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Measuring the Power of Statins

Scan assesses how well the drugs lower calcium buildup in arteries

MONDAY, Aug. 5, 2002 (HealthDayNews) -- Peering into the arteries of people who take statins, German cardiologists say they can see how well the cholesterol-lowering drugs are working.

They used a widely available technique called electron beam tomography (EBCT) and focused on calcium, a major player in the process of atherosclerosis, which can transform a fatty, flexible plaque into rigid, fragile deposits that can break off and form an artery-blocking clot, says a report in tomorrow's issue of Circulation.

"Calcium is a good surrogate marker for the amount of atherosclerosis in coronary arteries," explains study author Dr. Stephan Achenbach, a staff cardiologist at the University of Erlangen- Nurnberg. "From outside, it is difficult to tell if atherosclerosis is progressing. Looking at calcium by EBCT is an easy, noninvasive test that tells you how much atherosclerosis is present."

The ideal would be to use ECBT as a routine test to check on the state of arteries so statin treatment could be regulated appropriately, Achenbach says. "But we do not know yet whether the test is accurate enough so that we could look at one patient, and change the way we treat," he adds.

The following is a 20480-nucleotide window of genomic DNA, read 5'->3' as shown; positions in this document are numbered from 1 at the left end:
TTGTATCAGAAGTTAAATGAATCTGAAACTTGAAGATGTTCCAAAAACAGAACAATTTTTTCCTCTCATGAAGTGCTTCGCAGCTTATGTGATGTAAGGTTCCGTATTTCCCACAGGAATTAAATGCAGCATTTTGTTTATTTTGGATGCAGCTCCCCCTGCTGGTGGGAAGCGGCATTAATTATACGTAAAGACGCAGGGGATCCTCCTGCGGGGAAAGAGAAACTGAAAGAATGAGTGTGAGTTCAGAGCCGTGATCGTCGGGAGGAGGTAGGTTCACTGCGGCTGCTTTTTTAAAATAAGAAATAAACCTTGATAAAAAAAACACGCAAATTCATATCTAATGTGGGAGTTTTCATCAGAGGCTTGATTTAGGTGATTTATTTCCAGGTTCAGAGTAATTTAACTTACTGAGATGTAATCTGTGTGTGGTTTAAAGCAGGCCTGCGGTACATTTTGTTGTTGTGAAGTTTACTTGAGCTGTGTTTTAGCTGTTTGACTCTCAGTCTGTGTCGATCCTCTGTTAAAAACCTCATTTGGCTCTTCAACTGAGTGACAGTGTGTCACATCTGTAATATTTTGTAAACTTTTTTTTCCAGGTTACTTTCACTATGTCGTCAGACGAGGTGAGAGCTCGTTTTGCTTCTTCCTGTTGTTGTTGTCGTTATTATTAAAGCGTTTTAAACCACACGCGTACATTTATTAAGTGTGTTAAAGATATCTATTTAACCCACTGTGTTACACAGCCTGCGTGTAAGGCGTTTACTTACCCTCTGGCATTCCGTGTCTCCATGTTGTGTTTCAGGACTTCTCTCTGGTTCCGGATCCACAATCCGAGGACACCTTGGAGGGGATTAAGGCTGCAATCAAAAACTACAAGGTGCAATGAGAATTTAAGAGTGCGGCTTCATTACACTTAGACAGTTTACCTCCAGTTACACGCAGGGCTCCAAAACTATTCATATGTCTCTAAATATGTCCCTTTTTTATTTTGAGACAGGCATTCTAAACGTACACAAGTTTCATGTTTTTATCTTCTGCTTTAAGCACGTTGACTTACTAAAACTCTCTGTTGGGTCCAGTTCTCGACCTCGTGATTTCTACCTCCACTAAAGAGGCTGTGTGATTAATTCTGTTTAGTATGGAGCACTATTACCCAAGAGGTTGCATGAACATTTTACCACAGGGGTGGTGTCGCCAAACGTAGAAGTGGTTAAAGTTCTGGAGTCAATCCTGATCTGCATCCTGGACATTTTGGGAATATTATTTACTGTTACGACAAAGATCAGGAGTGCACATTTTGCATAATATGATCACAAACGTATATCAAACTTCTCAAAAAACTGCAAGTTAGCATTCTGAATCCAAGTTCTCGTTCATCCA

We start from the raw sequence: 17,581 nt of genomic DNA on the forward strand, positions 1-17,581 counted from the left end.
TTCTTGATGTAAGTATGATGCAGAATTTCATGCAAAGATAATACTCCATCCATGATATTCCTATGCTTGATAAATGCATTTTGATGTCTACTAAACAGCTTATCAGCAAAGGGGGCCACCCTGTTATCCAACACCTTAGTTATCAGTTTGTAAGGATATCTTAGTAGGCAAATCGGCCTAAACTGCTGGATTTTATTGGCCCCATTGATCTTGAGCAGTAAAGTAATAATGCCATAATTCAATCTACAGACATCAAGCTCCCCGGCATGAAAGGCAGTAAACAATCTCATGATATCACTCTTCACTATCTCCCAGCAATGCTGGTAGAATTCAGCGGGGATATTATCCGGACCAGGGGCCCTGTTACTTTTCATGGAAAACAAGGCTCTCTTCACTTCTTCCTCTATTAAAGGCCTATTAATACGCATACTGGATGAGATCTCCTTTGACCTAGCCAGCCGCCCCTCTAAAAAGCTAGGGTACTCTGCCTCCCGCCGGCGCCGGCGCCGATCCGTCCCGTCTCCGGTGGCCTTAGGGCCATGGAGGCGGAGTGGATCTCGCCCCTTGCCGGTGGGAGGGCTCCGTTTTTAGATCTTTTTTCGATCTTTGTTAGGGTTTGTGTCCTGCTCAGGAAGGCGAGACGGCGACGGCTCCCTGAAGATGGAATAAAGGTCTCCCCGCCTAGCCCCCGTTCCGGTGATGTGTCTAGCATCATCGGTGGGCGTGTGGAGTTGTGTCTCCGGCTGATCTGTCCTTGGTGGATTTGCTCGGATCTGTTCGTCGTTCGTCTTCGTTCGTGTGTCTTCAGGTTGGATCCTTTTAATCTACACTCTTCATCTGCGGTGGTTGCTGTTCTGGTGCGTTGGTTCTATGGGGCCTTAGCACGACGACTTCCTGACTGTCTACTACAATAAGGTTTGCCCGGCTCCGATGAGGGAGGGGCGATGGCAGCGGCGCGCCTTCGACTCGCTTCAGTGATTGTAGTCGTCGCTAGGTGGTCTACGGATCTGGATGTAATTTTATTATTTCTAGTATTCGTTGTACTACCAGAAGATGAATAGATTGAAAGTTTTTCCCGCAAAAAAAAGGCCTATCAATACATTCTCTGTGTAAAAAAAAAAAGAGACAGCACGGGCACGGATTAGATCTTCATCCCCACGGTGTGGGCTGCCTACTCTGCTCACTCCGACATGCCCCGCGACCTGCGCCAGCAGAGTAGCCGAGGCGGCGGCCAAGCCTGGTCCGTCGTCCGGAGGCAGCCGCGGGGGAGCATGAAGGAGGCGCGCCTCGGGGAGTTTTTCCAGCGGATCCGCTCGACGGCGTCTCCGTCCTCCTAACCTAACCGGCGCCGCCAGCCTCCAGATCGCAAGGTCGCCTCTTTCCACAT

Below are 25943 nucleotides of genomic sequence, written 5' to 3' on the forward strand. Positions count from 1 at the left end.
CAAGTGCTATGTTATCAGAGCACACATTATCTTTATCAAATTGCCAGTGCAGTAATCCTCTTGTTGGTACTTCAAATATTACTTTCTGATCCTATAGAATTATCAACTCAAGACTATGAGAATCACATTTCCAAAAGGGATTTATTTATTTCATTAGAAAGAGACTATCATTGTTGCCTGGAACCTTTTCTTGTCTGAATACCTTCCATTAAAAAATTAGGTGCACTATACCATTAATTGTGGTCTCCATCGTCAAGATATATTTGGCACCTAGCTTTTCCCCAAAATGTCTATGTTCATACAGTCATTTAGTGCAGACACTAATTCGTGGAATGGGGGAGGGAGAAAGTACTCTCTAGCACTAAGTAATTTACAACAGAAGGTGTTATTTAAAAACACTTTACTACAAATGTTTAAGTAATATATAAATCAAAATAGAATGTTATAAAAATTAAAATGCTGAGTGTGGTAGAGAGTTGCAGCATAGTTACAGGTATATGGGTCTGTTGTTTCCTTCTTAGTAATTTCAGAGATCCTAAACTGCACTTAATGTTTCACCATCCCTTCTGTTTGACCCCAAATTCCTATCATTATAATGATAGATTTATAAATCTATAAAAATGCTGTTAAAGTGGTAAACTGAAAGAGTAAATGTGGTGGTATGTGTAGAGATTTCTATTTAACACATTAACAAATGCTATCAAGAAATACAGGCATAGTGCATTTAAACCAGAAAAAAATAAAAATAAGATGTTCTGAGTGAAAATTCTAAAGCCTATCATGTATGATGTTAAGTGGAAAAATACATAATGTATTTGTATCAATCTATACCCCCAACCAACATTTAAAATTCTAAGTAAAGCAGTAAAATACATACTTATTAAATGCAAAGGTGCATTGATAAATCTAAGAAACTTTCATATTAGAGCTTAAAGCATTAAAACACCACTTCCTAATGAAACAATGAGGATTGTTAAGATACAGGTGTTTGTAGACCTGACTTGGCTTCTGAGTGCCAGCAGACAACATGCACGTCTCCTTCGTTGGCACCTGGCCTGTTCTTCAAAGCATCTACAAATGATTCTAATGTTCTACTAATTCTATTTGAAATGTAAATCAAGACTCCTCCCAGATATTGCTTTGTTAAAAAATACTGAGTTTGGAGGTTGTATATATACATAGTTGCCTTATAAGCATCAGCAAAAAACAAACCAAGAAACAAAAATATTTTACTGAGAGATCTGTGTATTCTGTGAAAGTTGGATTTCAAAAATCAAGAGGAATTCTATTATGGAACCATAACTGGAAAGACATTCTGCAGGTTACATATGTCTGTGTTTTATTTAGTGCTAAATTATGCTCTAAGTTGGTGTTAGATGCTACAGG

The two-year study, which is the first to examine how reducing cholesterol levels affects calcium buildup, included 66 patients, all of whom had blood cholesterol readings higher than the 130 danger level.

Each had an EBCT scan at the start of the study. For a year, they did not take a statin. A second EBCT scan showed an average increase of coronary calcium of 25 percent. Statin treatment was started and, after one year, the calcium buildup was reduced to 8.8 percent, on average.

"Average" is the key word, Achenbach says, because the results varied widely from patient to patient. "There is variability to the test," he says. "We need further research to find methods that permit us to assess the efficacy of treatment in one single patient."

Dr. Philip Greenland is chairman of the department of preventive medicine at Northwestern University and a spokesman for the American Heart Association. He says, "I agree with the authors of the paper. The average finding was that intensively treated patients seemed to get a reduction in calcium buildup, but there is a fair amount of variability here."

The German results "would suggest that the drug had an effect on slowing calcium buildup," Greenland says. "I would buy that, because we have other studies that suggest that is going on. So, this is a new way of demonstrating something we already know.

"What is really new is whether this fairly readily available test now can be used to monitor patients. My answer is not yet, because of the variability of the results. Some patients had a lowering, others had a buildup, and we don't have any alternative assessment of what is going on in the arteries," he says.

The good news, Greenland says, is the German study adds to the growing body of evidence about the beneficial effects of statins.

"It is confirmation of what we know, that cholesterol lowering is a good thing," he says. "As to the role of this test in monitoring patients, that is up in the air."

What To Do

You can learn all about atherosclerosis from the American Heart Association. The National Heart, Lung, and Blood Institute has more on statins.

SOURCES: Stephan Achenbach, M.D., staff cardiologist, University of Erlangen-Nurnberg, Germany; Philip Greenland, M.D., professor and chairman of preventive medicine, Northwestern University, Chicago; Aug. 6, 2002, Circulation
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